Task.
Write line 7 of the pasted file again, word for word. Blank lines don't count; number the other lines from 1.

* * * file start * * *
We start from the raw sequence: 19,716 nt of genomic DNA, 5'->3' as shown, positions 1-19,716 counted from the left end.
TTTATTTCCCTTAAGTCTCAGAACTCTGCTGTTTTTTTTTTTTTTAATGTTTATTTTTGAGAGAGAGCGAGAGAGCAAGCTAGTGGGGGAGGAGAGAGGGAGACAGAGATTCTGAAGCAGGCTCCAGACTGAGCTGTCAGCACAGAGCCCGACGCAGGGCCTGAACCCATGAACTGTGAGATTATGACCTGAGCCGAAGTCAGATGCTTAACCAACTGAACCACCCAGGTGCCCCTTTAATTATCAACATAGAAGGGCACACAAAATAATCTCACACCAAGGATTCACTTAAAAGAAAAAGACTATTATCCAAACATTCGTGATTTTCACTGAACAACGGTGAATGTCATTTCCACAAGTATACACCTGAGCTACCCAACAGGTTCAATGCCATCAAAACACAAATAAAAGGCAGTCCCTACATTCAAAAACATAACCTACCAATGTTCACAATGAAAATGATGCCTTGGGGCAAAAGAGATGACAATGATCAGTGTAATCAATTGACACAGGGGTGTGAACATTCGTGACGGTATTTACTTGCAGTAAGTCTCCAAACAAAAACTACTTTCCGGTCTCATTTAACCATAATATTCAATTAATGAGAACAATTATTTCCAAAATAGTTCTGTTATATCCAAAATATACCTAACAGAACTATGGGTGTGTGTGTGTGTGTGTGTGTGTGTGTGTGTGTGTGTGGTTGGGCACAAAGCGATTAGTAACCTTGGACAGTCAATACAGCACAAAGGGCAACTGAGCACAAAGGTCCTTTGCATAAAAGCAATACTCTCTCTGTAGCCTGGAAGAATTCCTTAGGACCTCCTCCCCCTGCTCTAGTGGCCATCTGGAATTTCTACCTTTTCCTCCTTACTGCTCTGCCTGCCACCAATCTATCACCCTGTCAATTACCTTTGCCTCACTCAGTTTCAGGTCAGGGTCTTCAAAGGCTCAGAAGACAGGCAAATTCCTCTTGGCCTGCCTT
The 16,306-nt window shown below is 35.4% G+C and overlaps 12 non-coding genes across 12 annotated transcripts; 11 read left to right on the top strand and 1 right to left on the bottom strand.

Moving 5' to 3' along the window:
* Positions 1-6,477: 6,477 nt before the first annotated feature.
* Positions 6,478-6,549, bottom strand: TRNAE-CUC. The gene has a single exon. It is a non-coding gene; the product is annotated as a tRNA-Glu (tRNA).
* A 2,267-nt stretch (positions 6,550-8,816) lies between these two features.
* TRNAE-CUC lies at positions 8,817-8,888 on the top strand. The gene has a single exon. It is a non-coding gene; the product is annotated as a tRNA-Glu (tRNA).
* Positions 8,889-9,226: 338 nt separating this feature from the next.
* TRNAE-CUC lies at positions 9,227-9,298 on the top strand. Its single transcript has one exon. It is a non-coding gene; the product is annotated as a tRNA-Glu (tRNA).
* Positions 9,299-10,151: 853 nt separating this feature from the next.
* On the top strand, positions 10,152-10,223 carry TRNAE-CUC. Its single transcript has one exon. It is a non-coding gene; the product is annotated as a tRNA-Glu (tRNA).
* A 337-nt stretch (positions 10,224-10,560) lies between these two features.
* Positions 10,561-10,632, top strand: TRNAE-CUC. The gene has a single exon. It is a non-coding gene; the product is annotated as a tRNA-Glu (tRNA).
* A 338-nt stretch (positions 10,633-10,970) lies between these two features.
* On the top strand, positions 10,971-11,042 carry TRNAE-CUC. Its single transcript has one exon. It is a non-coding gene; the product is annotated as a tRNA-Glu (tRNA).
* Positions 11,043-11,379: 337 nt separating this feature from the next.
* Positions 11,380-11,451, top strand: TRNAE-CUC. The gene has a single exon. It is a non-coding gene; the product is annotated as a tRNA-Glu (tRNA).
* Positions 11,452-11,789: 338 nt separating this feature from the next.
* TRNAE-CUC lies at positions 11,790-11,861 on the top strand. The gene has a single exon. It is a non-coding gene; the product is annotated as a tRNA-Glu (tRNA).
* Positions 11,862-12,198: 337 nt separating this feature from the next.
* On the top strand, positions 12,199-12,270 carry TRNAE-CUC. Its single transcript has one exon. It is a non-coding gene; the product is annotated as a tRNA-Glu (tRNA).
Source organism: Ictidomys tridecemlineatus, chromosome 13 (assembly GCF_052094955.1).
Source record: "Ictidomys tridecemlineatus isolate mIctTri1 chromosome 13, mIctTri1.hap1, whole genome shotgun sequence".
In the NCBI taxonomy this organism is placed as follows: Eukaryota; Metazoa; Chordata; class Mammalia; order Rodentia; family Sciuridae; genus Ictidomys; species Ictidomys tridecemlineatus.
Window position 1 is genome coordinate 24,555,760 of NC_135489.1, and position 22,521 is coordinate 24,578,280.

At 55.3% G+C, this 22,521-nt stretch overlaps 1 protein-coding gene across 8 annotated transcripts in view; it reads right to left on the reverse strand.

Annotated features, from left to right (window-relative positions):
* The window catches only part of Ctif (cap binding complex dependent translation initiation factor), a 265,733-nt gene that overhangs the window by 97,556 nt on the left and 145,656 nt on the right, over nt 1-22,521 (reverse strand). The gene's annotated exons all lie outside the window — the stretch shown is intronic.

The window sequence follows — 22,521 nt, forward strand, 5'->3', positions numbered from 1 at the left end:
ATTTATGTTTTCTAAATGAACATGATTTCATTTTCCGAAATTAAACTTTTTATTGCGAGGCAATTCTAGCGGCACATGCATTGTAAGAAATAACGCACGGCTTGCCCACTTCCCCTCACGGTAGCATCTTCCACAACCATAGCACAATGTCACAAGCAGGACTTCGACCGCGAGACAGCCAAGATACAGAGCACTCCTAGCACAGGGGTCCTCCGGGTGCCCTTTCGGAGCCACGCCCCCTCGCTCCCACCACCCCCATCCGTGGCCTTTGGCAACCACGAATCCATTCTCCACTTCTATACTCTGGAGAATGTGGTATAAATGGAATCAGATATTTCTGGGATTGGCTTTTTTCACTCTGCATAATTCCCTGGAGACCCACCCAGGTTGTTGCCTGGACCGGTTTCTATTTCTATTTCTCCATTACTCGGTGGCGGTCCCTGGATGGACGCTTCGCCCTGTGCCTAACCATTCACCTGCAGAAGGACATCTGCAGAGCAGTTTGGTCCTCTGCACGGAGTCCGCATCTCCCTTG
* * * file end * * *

* A 2,267-nt stretch (positions 6,550-8,816) lies between these two features.